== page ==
Gandalf’s laughter demonstrates the most powerful weapon that exists against such fantasies. When that which we fear or admire is displayed to us for our ridicule then it no longer has the same power over us. Hans Christian Anderson’s tale, “The Emperor’s New Clothes” is one tale that demonstrates the power of laughter over fantasy, J.K Rowling’s Ridikulus Charm demonstrated by Remus Lupin in Harry Potter and the Prisoner of Azkhaban is another. In the first tale the crowd believe the myth of the magical new clothes until a boy cries out that the Emperor is, in fact, naked; in the second the members of Harry Potter’s class are taught how to laugh at their own fears embodied in certain people or creatures and so dispel their power. We do not need to be able to do magic to learn how to do the same with the embodiments of our own fears.

Sadly Der Untergang shows us that fantasy, however far-fetched, has the power to do great harm. In The Lord of the Rings, as we shall see, Saruman still retains some power to do harm himself. Our laughter cannot protect us from all that fantasy can do to us but it can give us great strength to resist that power. Gandalf shows to all that Saruman’s power is broken and when we do see him again it is at the head of a band of cut-throats and thieves. That is for another day. On this day, if I may presume to mix our tales, we learn, with Gandalf and Remus Lupin, to stand against those who make us afraid with our laughter and our cry of Ridikulus!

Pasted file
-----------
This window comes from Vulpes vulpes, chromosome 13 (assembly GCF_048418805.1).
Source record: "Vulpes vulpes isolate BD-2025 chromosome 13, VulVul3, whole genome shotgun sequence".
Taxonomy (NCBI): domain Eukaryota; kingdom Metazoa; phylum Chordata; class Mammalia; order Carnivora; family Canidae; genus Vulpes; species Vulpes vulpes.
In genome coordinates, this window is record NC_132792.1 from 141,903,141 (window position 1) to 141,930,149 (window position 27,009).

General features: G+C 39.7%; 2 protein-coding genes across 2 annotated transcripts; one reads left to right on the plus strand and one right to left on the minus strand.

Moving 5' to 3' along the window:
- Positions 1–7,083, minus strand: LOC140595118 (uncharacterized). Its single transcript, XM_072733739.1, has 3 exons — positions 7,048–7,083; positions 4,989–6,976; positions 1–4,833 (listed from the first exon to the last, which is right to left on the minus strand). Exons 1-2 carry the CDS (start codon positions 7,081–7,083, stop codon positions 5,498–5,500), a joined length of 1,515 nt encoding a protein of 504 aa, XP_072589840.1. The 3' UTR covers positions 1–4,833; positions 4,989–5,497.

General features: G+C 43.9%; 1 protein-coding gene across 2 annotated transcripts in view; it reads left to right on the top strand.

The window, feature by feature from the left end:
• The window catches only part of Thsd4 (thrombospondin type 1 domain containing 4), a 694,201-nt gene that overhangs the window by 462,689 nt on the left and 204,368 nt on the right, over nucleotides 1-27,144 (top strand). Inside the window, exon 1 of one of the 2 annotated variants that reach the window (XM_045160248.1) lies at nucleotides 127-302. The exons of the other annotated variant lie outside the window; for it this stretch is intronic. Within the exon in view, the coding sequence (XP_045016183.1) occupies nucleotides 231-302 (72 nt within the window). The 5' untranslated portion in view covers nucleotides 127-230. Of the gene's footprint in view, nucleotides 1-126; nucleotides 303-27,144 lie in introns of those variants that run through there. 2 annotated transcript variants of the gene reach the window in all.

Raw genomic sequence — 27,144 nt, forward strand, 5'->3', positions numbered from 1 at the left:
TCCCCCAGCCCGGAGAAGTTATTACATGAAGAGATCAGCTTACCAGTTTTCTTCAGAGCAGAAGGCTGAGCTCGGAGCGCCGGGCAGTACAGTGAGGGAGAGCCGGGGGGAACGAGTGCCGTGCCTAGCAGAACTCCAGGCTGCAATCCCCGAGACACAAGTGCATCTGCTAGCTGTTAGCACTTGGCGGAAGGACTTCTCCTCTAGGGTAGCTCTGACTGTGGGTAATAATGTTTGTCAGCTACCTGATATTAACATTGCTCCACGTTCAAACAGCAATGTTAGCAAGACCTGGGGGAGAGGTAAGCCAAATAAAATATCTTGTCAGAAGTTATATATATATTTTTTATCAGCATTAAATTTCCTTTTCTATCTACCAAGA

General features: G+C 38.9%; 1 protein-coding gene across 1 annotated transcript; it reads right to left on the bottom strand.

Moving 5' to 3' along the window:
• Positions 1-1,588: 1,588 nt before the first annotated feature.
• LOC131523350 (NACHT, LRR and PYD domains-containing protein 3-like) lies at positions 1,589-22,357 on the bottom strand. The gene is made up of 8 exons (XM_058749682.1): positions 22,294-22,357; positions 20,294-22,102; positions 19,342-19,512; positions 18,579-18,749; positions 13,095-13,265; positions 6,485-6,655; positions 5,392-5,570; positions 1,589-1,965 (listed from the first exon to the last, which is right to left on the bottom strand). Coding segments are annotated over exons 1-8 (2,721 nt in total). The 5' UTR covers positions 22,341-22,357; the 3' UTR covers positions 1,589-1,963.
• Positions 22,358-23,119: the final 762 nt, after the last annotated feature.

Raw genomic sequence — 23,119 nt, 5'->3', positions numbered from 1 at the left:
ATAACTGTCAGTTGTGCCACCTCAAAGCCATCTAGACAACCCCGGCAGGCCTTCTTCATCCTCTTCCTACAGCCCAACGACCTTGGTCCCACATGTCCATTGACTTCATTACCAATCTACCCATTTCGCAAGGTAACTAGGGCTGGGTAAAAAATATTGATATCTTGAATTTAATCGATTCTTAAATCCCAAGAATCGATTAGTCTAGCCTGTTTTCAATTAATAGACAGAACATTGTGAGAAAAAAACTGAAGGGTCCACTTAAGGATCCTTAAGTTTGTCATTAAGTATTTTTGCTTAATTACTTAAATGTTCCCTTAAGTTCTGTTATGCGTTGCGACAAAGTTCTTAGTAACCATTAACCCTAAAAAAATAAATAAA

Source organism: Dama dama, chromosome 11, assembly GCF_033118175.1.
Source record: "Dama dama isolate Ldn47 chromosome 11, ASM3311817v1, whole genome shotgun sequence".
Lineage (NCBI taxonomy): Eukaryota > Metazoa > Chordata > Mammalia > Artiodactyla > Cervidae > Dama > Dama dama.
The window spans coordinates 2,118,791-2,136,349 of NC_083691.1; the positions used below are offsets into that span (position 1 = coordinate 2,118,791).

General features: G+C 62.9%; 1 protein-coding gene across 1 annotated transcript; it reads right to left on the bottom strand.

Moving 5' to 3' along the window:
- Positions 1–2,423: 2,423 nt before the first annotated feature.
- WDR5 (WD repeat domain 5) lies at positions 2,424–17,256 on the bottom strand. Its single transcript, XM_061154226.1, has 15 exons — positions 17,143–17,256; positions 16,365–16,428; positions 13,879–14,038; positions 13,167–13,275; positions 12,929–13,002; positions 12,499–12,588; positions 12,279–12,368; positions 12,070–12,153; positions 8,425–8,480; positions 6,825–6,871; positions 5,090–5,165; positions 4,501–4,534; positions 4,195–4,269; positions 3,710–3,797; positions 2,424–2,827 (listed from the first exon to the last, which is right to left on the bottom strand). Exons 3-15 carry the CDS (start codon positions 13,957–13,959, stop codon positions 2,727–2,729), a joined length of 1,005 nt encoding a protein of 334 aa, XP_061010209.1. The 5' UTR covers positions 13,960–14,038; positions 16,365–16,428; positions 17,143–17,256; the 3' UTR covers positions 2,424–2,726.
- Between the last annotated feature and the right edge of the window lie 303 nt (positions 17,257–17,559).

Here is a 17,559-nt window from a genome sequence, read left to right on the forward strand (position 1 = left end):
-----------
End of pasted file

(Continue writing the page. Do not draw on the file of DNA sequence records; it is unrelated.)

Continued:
Saruman and Gandalf: The Spiritual Guides of our Day

Soldiers everywhere have a clear sense of priority and Tolkien, drawing on his memories of the trenches of the First World War, knew that well. The sharing of news, unless that news requires immediate action, must always follow after food and some rest. So it is that it is only after they have feasted together and smoked in companionable silence that Merry and Pippin begin to tell the tale of the Fall of Isengard and the revenge of the natural world against the world of the machine.

“An angry Ent is terrifying,” said Merry. “Their fingers and their toes just freeze onto rock; and they tear it up like bread-crust. It was like watching the work of great tree-roots in a hundred years, all packed into a few moments.”

Saruman at first is utterly bewildered by an attack that he never anticipated so it is the bewildered wizard that the hobbits first encounter and they are not impressed.

“His wizardry may have been falling off lately, of course; but anyway, I think he has not much grit, not much plain courage alone in a tight place without a lot of slaves and machines and things, if you know what I mean. Very different from old Gandalf. I wonder if his fame was not all along mainly due to his cleverness in settling at Isengard.”